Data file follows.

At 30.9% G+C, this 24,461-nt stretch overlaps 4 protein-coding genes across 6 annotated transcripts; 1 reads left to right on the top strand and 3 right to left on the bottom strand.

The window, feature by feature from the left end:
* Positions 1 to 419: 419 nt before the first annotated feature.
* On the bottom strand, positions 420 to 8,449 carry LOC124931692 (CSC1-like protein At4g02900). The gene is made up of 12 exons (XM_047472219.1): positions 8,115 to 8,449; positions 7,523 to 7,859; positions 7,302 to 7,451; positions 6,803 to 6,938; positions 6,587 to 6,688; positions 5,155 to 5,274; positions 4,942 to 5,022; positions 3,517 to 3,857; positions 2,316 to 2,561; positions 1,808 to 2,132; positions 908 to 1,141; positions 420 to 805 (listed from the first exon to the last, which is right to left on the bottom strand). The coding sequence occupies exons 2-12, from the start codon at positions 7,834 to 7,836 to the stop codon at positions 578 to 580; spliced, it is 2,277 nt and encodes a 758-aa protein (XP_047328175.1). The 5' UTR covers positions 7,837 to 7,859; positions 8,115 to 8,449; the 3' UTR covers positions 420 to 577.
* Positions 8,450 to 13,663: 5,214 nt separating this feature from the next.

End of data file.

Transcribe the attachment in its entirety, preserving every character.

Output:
At 30.9% G+C, this 24,461-nt stretch overlaps 4 protein-coding genes across 6 annotated transcripts; 1 reads left to right on the top strand and 3 right to left on the bottom strand.

The window, feature by feature from the left end:
* Positions 1 to 419: 419 nt before the first annotated feature.
* On the bottom strand, positions 420 to 8,449 carry LOC124931692 (CSC1-like protein At4g02900). The gene is made up of 12 exons (XM_047472219.1): positions 8,115 to 8,449; positions 7,523 to 7,859; positions 7,302 to 7,451; positions 6,803 to 6,938; positions 6,587 to 6,688; positions 5,155 to 5,274; positions 4,942 to 5,022; positions 3,517 to 3,857; positions 2,316 to 2,561; positions 1,808 to 2,132; positions 908 to 1,141; positions 420 to 805 (listed from the first exon to the last, which is right to left on the bottom strand). The coding sequence occupies exons 2-12, from the start codon at positions 7,834 to 7,836 to the stop codon at positions 578 to 580; spliced, it is 2,277 nt and encodes a 758-aa protein (XP_047328175.1). The 5' UTR covers positions 7,837 to 7,859; positions 8,115 to 8,449; the 3' UTR covers positions 420 to 577.
* Positions 8,450 to 13,663: 5,214 nt separating this feature from the next.